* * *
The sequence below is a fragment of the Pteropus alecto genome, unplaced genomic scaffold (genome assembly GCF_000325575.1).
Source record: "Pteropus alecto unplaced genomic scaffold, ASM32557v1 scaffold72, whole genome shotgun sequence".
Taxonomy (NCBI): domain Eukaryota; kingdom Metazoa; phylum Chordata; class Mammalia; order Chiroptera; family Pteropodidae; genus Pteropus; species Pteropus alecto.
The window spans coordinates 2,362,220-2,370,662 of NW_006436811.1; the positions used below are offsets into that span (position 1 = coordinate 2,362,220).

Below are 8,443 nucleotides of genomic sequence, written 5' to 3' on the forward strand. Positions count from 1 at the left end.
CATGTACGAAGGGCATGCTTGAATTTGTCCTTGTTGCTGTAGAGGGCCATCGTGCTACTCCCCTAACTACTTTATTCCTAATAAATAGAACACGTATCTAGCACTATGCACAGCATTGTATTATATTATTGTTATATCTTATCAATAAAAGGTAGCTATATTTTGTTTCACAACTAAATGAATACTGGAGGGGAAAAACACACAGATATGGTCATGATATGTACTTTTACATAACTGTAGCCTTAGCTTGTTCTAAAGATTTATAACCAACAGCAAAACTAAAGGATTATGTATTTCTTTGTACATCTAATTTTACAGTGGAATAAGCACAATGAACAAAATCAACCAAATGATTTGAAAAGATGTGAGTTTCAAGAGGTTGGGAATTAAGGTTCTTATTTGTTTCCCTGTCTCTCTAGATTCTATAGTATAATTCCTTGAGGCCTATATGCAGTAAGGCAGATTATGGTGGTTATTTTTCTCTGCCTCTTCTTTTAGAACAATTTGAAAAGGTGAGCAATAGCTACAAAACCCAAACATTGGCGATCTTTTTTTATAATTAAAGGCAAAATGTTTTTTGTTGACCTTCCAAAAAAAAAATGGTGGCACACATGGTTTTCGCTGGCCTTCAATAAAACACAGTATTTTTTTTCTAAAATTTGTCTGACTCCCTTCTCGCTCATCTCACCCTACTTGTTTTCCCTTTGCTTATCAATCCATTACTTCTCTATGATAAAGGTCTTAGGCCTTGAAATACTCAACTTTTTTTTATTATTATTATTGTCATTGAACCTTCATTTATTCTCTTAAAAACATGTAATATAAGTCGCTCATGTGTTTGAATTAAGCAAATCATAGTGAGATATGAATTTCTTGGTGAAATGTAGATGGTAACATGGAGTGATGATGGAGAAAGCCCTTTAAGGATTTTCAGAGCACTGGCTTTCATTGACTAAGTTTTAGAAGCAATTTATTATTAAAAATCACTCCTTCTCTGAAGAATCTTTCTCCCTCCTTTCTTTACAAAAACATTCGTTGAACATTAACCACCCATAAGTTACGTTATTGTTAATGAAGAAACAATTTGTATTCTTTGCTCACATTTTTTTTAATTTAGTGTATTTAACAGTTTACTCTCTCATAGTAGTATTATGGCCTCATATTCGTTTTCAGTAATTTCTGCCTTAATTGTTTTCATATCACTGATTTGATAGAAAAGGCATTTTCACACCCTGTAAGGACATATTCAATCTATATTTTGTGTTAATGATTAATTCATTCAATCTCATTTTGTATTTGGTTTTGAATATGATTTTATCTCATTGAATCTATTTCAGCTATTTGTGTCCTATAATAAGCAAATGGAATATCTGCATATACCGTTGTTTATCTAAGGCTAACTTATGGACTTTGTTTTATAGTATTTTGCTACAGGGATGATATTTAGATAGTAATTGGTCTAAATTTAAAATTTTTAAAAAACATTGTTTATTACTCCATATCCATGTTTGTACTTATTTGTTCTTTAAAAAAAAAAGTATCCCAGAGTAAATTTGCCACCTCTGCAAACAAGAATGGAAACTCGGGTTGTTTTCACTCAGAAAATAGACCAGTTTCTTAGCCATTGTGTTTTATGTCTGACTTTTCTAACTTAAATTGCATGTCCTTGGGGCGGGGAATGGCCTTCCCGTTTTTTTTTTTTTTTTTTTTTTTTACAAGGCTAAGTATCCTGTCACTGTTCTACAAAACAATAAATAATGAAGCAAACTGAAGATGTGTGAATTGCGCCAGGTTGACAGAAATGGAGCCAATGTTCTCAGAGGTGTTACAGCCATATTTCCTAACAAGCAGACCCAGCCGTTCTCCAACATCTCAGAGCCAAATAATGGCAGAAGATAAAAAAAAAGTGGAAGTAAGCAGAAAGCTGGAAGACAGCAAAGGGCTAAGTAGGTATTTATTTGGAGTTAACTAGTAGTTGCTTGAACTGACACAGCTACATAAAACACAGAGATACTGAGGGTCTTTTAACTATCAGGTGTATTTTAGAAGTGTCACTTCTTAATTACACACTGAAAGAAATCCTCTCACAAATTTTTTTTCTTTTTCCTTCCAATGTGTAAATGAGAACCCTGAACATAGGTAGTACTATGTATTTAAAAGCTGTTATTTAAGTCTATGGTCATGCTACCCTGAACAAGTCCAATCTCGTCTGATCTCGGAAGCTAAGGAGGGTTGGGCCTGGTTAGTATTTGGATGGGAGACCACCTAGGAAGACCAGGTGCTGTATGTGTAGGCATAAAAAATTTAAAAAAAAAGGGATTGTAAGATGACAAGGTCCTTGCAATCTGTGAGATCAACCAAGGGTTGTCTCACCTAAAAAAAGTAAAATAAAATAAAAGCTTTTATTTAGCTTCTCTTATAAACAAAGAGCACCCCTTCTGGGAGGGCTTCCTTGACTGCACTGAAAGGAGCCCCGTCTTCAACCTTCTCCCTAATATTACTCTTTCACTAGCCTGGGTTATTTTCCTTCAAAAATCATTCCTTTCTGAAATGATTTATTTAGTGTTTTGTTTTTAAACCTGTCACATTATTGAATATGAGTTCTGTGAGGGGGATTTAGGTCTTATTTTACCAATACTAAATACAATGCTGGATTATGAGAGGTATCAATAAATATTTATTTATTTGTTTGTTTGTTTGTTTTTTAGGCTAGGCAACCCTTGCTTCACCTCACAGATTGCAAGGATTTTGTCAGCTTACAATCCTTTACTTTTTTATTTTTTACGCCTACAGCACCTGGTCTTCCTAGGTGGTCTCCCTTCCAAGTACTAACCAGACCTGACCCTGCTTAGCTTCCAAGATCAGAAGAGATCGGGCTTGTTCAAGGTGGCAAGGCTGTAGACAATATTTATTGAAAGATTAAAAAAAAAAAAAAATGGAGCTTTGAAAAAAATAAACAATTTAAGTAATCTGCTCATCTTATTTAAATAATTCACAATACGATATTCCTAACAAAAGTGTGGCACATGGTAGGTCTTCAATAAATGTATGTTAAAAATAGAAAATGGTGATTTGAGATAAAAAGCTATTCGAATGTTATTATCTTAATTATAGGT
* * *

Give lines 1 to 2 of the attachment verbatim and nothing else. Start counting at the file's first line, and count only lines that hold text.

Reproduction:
The sequence below is a fragment of the Pteropus alecto genome, unplaced genomic scaffold (genome assembly GCF_000325575.1).
Source record: "Pteropus alecto unplaced genomic scaffold, ASM32557v1 scaffold72, whole genome shotgun sequence".